Replacing your windshield wiper blades

     The windshield wiper blades on your car have a limited life span due to the breakdown of the rubber compound they are made of. Over time, the elements and the friction on the window wear the blade down. Here in South Georgia, with fluctuating weather, we never know what the next minute will bring. It is good to check windshield wipers and replace them before they create a problem.

     Rather than waiting for the next time, you can’t see to drive, inspect both blades by pulling them off the windshield. Look for blade brittleness or hardness. If the blade is soft and pliable, it should be fine for now. They should be checked every 2 to 4 months depending on how often they are used. Many newer crossovers and SUV’s have rear wiper blades that should be checked as well.

     Blades should be replaced, at a minimum, once a year, but it is recommended to replace them twice a year. Once in the spring—due to the cold temperatures of the winter­—and in the fall—due to potential dry rot from the summer.

     If your blades are in need of replacement, there are two main attachment methods car manufacturers use. One uses a hook that the blade slides on. To remove this type of wiper blade, pull the wiper off the windshield and turn the blade over so the blade is facing upward. Push away from the closed portion of the hook. The blade should disconnect from the wiper arm. Then, maneuver it off the arm. To replace the blade, turn the pivot point of the blade upward and maneuver it onto the wiper arm. With the wiper on the arm, push upward aligning the pivot point and the hook. The blade should snap into place.

     The second main method uses a pin and a retaining tab. Like with the hook attachment method, begin by lifting the blade off the windshield. The retaining tab must be pushed to the side for blade removal. It is located between the two metal rails on the wiper blade. Pull or push­—depending on car model— it out and away from the wiper arm. The blade can then be easily lifted off the pin. To install a new blade, lift the retaining tab out from the wipers metal rail. Then, slide the wiper onto the arm. Next, push the retaining tab in-between the wipers metal rail. This should lock the blade to the arm.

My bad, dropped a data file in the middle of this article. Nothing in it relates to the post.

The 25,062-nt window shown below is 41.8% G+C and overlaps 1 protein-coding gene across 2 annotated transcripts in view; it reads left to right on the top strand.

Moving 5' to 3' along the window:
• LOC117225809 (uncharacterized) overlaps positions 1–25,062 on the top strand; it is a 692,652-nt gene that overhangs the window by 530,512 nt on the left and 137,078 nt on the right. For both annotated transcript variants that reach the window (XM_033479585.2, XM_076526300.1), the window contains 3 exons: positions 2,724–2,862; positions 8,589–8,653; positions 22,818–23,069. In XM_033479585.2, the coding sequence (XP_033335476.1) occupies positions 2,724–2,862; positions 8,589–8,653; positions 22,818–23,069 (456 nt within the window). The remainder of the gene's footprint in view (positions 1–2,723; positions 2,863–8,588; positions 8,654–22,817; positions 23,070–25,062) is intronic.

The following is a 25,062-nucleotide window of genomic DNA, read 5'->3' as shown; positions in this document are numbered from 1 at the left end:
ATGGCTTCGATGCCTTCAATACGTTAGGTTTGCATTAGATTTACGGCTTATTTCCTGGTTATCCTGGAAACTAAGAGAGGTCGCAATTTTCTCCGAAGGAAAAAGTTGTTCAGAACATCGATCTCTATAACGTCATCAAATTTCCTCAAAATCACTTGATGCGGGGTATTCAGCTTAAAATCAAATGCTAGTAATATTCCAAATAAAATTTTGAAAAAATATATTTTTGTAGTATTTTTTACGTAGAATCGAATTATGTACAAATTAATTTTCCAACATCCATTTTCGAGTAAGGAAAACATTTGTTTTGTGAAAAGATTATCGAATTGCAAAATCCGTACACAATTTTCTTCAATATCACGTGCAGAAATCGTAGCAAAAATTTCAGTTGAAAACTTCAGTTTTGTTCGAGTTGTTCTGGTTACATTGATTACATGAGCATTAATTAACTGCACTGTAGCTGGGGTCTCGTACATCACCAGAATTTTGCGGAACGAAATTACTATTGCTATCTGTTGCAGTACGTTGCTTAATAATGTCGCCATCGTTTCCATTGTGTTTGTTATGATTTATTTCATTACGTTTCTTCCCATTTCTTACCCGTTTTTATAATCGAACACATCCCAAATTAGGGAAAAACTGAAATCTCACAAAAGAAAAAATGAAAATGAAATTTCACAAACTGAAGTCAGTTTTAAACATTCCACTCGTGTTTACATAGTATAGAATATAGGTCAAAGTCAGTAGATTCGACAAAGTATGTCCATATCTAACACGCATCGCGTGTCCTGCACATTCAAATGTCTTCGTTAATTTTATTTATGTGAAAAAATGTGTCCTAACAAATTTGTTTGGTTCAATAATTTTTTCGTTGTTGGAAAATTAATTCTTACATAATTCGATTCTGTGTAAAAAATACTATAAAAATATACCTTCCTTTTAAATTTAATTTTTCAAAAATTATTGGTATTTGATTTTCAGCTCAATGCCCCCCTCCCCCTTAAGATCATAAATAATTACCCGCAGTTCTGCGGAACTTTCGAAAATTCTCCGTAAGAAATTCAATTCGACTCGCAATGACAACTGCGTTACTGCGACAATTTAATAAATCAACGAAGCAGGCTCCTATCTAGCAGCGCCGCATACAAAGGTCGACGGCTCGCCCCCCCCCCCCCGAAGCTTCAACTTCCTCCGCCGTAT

After installing new blades, always make sure each blade is secured to the wiper arm. Simply pull on the blade with light force in the direction it would be removed. If it doesn’t give or come off, it should be fine. Another method of testing is to turn on the windshield wiper blades and allow them to make two or three complete rotations.


Car Talk: Restoring your headlights

     Over time, headlights will develop a haze that allows less light through the outside lens. This can become hazardous when driving at night or in poor visibility conditions. As an alternative to buying new expensive headlights, there is a simple way to restore a vehicle’s existing headlights. The process involves using two stages of sanding to remove the built-up, yellow film.

     To restore your headlight you will need safety glasses, gloves, 80 grit sandpaper sheet, 120 grit sandpaper sheet, glass cleaner, car wax/polish, four microfiber cloths, a small bucket and water.

     Begin the restoration process by spraying one of the headlights with glass cleaner. Use a microfiber cloth to wipe down the headlight thoroughly. Repeat this process until the headlight is clean to the touch. Be sure there is no dirt or debris on the headlight. Use a dry microfiber cloth to dry the headlight.

     Fill a small bucket with plain tap water. Wet the headlight with plain tap water. Next, tear a whole sheet of 80 grit sandpaper in half. Take this half sheet and fold it in half. Make sure that the fold exposes the rough side of the sandpaper to the outside. Submerge the sandpaper in water.

     At this time, put on a pair of gloves to keep your hands clean in later steps. Take the sandpaper from the water and begin sanding the headlight. Apply light pressure to the headlight with the piece of sandpaper. Most headlights have small dimples that come off the headlight, so be sure not to sand down these dimples.

     Use a horizontal or vertical scrubbing pattern to slowly sand away the first layer of yellow film. If you start by sanding in an up-down pattern, do not vary with left and right sanding or vice versa. This is to ensure a clean wear pattern throughout the entire process. Varying the sanding pattern will result in possible headlight damage.

     Continue to sand in the chosen pattern until the entire headlight is foggy white in color. This may appear as if the damage is worse, however, this is just the start of the solution. Use a dry microfiber cloth to wipe away any water before beginning the next step. This also allows for any missed sanded areas to be seen and fixed.

     Next, use 120 grit sandpaper to sand the headlight. This will get rid of the foggy texture left from the first sanding process. Rewet the headlight and submerge the sandpaper. Sand the headlight in the same pattern as before. Sand the headlight until there are few or no scratch marks from the sandpaper.

     With the final sanding step complete, the headlight must once again be cleaned. Wipe down the headlight with a dry microfiber cloth.

     Apply a small portion of Turtle Wax polish on a damp microfiber sponge. Use the sponge to rub in the wax in small circular motions. This is to fill in any small scratches made by the sandpaper. Do this until the entire headlight has a light layer of wax on it.

     Let the wax dry for about five minutes, then wipe down the headlight with a clean microfiber cloth. The headlight should appear to be much clearer than before. Sometimes, the sanding process must be repeated for best results.